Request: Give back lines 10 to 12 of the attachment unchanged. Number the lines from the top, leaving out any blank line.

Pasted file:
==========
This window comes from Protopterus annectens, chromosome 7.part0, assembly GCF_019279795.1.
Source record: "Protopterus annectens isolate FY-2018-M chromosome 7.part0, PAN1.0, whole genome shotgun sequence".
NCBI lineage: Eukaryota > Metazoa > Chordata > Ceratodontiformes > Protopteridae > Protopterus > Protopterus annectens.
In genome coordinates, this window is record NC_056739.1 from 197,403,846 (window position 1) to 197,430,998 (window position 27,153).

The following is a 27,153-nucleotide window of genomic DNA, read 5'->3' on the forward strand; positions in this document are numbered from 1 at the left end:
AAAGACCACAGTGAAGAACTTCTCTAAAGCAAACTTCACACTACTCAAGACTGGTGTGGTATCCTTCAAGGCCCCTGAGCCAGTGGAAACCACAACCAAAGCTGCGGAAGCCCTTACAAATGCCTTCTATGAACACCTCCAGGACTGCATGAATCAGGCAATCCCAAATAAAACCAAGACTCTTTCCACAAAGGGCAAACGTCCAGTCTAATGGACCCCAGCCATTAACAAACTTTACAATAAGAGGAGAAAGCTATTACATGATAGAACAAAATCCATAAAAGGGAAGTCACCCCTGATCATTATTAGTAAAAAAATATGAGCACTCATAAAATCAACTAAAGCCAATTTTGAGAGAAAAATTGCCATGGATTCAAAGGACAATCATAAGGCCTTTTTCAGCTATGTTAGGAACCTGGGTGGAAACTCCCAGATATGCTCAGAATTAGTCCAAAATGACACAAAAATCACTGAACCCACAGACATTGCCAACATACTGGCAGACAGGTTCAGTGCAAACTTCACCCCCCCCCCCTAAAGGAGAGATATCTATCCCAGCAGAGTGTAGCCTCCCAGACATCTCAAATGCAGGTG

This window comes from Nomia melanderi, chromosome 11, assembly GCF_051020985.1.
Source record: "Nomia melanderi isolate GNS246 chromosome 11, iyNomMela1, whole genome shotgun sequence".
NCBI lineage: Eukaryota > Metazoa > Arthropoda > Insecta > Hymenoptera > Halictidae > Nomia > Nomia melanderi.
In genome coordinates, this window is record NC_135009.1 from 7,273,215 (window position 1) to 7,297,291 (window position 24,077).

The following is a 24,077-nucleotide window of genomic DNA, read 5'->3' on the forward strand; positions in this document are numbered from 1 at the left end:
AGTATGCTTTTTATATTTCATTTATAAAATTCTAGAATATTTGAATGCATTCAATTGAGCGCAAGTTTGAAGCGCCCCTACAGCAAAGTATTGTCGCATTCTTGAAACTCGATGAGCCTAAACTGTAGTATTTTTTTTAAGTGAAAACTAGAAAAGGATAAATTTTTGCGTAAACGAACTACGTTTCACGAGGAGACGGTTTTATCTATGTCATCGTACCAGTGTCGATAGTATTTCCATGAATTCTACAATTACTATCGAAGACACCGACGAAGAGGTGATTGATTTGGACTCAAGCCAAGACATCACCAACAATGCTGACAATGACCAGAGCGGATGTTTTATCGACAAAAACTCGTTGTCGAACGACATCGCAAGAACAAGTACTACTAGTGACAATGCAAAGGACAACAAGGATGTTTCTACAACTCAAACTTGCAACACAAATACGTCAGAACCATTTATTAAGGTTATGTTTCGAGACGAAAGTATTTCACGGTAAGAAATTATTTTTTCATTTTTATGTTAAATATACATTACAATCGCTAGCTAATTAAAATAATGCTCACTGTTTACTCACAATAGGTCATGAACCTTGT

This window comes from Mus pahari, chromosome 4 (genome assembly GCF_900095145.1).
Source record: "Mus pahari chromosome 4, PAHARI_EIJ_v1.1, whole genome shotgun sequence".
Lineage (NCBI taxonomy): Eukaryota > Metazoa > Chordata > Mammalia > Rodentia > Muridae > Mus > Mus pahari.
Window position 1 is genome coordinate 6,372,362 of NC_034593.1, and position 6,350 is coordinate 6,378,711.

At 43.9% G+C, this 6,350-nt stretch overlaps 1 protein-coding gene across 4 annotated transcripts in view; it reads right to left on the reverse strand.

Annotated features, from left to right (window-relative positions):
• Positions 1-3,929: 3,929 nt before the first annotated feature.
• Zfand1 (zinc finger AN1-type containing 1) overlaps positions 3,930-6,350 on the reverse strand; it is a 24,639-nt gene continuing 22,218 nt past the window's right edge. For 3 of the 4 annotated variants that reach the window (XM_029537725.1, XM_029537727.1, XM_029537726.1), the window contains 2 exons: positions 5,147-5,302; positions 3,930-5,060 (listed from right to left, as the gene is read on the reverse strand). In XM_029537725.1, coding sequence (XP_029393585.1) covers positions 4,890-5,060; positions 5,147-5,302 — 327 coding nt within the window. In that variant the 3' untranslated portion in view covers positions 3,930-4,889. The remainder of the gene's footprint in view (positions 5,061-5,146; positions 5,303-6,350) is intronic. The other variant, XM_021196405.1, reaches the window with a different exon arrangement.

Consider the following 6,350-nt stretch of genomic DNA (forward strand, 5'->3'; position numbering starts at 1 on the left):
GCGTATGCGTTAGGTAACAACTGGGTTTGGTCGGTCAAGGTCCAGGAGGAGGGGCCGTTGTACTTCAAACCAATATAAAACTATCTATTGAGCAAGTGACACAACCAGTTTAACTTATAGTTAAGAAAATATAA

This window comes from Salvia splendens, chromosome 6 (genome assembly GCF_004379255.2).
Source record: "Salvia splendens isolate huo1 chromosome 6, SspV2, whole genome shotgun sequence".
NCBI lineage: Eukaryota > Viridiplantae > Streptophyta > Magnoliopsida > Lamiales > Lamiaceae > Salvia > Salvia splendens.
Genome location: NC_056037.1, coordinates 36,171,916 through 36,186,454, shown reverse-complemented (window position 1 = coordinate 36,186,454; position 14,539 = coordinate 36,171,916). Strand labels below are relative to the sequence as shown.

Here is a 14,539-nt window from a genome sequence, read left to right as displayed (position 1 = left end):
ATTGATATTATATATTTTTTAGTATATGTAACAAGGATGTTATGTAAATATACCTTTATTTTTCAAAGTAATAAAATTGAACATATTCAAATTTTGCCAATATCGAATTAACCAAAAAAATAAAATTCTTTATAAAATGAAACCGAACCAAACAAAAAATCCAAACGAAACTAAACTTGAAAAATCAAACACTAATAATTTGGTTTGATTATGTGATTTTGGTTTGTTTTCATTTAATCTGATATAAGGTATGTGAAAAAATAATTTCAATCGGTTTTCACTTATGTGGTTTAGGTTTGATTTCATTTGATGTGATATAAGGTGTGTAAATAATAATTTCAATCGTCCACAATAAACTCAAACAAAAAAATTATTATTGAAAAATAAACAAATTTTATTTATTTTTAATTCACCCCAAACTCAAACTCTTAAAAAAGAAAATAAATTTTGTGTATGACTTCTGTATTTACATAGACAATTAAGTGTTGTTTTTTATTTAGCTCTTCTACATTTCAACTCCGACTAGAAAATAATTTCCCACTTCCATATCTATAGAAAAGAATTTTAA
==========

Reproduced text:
In genome coordinates, this window is record NC_135009.1 from 7,273,215 (window position 1) to 7,297,291 (window position 24,077).

The following is a 24,077-nucleotide window of genomic DNA, read 5'->3' on the forward strand; positions in this document are numbered from 1 at the left end:
AGTATGCTTTTTATATTTCATTTATAAAATTCTAGAATATTTGAATGCATTCAATTGAGCGCAAGTTTGAAGCGCCCCTACAGCAAAGTATTGTCGCATTCTTGAAACTCGATGAGCCTAAACTGTAGTATTTTTTTTAAGTGAAAACTAGAAAAGGATAAATTTTTGCGTAAACGAACTACGTTTCACGAGGAGACGGTTTTATCTATGTCATCGTACCAGTGTCGATAGTATTTCCATGAATTCTACAATTACTATCGAAGACACCGACGAAGAGGTGATTGATTTGGACTCAAGCCAAGACATCACCAACAATGCTGACAATGACCAGAGCGGATGTTTTATCGACAAAAACTCGTTGTCGAACGACATCGCAAGAACAAGTACTACTAGTGACAATGCAAAGGACAACAAGGATGTTTCTACAACTCAAACTTGCAACACAAATACGTCAGAACCATTTATTAAGGTTATGTTTCGAGACGAAAGTATTTCACGGTAAGAAATTATTTTTTCATTTTTATGTTAAATATACATTACAATCGCTAGCTAATTAAAATAATGCTCACTGTTTACTCACAATAGGTCATGAACCTTGT